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The Effects of Fiscal Stimulus: Evidence from the 2009 'Cash for Clunkers' Program

  • Atif Mian
  • Amir Sufi

A key rationale for fiscal stimulus is to boost consumption when aggregate demand is perceived to be inefficiently low. We examine the ability of the government to increase consumption by evaluating the impact of the 2009 "Cash for Clunkers" program on short and medium run auto purchases. Our empirical strategy exploits variation across U.S. cities in ex-ante exposure to the program as measured by the number of "clunkers" in the city as of the summer of 2008. We find that the program induced the purchase of an additional 360,000 cars in July and August of 2009. However, almost all of the additional purchases under the program were pulled forward from the very near future; the effect of the program on auto purchases is almost completely reversed by as early as March 2010 - only seven months after the program ended. The effect of the program on auto purchases was significantly more short-lived than previously suggested. We also find no evidence of an effect on employment, house prices, or household default rates in cities with higher exposure to the program.

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Paper provided by National Bureau of Economic Research, Inc in its series NBER Working Papers with number 16351.

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Date of creation: Sep 2010
Date of revision:
Publication status: published as Atif Mian & Amir Sufi, 2012. "The Effects of Fiscal Stimulus: Evidence from the 2009 Cash for Clunkers Program," The Quarterly Journal of Economics, Oxford University Press, vol. 127(3), pages 1107-1142.
Handle: RePEc:nbr:nberwo:16351
Contact details of provider: Postal: National Bureau of Economic Research, 1050 Massachusetts Avenue Cambridge, MA 02138, U.S.A.
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  1. Ogaki, Masao & Reinhart, Carmen M., 1998. "Intertemporal substitution and durable goods: long-run data," Economics Letters, Elsevier, vol. 61(1), pages 85-90, October.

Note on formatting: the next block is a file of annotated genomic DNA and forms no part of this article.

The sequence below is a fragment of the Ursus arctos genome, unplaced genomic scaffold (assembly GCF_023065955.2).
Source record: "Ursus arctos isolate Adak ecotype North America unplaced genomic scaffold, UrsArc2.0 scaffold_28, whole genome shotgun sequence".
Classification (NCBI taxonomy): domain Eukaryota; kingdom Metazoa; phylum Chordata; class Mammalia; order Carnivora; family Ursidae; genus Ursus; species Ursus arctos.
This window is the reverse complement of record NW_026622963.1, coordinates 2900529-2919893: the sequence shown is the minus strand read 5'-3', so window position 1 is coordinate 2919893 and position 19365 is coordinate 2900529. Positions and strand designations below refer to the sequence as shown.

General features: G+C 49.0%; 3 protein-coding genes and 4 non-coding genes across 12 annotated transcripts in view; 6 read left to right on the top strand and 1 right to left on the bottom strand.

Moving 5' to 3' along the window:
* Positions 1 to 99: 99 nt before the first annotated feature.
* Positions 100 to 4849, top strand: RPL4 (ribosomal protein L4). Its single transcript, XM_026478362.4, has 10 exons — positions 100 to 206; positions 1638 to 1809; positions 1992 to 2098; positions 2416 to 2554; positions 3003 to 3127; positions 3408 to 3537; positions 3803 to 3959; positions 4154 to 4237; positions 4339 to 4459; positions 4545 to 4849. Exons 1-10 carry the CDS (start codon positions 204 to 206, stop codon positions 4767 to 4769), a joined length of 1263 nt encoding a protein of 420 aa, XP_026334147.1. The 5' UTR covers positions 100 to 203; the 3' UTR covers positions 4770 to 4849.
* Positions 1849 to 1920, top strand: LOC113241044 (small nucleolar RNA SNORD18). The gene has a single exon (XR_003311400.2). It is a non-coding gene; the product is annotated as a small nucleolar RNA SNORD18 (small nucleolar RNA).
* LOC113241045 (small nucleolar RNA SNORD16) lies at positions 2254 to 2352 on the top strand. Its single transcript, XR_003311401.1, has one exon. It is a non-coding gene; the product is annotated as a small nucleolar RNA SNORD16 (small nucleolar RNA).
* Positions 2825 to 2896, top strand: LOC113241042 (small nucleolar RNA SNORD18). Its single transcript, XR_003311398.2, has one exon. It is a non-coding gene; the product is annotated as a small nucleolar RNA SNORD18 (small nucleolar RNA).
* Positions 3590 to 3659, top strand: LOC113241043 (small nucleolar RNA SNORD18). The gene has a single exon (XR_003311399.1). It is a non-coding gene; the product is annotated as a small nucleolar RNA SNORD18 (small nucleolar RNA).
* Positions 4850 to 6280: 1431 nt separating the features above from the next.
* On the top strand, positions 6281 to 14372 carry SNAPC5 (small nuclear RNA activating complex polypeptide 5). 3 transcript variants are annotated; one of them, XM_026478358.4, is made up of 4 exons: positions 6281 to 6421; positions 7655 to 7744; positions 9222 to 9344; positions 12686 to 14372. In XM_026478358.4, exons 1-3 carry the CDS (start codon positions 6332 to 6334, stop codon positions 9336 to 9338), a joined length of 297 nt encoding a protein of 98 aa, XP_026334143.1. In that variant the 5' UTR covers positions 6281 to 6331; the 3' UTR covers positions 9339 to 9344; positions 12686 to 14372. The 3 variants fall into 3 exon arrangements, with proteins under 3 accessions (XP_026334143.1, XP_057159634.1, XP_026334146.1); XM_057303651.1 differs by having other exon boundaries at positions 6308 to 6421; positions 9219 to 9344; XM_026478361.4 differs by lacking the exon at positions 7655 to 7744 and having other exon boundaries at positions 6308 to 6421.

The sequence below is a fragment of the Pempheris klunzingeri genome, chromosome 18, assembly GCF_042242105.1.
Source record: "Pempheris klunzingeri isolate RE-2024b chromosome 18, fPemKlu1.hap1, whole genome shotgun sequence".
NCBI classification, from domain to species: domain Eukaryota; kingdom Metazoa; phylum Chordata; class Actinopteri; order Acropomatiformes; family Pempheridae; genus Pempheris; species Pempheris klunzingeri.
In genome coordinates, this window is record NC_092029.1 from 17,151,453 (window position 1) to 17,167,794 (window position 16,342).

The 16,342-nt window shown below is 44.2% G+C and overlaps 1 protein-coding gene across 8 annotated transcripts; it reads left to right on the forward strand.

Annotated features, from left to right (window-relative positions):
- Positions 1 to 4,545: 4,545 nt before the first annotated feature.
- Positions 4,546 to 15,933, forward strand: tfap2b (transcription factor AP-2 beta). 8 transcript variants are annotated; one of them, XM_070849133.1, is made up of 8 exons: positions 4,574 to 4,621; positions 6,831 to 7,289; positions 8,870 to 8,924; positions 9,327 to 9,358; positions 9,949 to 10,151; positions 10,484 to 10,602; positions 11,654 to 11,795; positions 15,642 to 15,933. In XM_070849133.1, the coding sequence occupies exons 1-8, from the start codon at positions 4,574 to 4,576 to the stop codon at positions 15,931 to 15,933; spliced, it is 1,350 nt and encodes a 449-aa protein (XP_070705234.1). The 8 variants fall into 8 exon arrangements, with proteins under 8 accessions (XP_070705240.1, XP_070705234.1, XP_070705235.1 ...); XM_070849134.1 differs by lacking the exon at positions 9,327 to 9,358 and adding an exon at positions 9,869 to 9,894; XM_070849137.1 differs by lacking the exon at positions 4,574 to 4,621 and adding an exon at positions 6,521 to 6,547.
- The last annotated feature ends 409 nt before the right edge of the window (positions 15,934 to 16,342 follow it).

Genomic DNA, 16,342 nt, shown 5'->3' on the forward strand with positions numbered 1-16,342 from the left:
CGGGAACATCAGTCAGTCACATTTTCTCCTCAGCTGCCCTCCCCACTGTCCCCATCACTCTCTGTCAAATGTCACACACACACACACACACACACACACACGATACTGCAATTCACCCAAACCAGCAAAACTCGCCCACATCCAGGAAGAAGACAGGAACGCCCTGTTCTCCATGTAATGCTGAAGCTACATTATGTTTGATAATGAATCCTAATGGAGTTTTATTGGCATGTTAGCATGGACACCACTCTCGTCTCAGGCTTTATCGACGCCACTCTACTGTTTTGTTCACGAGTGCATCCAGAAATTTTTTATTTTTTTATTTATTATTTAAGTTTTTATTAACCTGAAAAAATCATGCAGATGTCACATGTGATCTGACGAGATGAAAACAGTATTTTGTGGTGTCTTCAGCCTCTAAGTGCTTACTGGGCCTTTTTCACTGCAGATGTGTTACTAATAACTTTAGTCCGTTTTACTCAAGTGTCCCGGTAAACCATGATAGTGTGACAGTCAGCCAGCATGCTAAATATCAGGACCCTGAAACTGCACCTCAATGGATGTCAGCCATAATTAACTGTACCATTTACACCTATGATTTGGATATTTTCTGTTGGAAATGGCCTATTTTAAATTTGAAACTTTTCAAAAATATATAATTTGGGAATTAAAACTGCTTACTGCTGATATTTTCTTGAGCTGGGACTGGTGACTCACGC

2. Sumit Agarwal & Chunlin Liu & Nicholas S. Souleles, 2007. "The Reaction of Consumer Spending and Debt to Tax Rebates-Evidence from Consumer Credit Data," Journal of Political Economy, University of Chicago Press, vol. 115(6), pages 986-1019, December.
  3. Woodford, Michael, 2010. "Simple Analytics of the Government Expenditure Multiplier," CEPR Discussion Papers 7704, C.E.P.R. Discussion Papers.
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  5. Carmen M. Reinhart & Kenneth S. Rogoff, 2010. "From Financial Crash to Debt Crisis," NBER Working Papers 15795, National Bureau of Economic Research, Inc.
  6. Atif R. Mian & Amir Sufi, 2010. "Household Leverage and the Recession of 2007 to 2009," NBER Working Papers 15896, National Bureau of Economic Research, Inc.
  7. Jonathan A. Parker, 2011. "Consumer Spending and the Economic Stimulus Payments of 2008," 2011 Meeting Papers 254, Society for Economic Dynamics.
  8. David S. Johnson & Jonathan A. Parker & Nicholas S. Souleles, 2004. "Household Expenditure and the Income Tax Rebates of 2001," NBER Working Papers 10784, National Bureau of Economic Research, Inc.
  9. Daniel J. Wilson, 2010. "Fiscal spending multipliers: evidence from the 2009 American Recovery and Reinvestment Act," Working Paper Series 2010-17, Federal Reserve Bank of San Francisco.
  10. Atif Mian & Amir Sufi, 2009. "The Consequences of Mortgage Credit Expansion: Evidence from the U.S. Mortgage Default Crisis," The Quarterly Journal of Economics, MIT Press, vol. 124(4), pages 1449-1496, November.
  11. Lawrence J. Christiano & Martin Eichenbaum & Sergio Rebelo, 2010. "When is the government spending multiplier large?," FRB Atlanta CQER Working Paper 2010-01, Federal Reserve Bank of Atlanta.
  12. Alan J. Auerbach & Yuriy Gorodnichenko, 2012. "Measuring the Output Responses to Fiscal Policy," American Economic Journal: Economic Policy, American Economic Association, vol. 4(2), pages 1-27, May.
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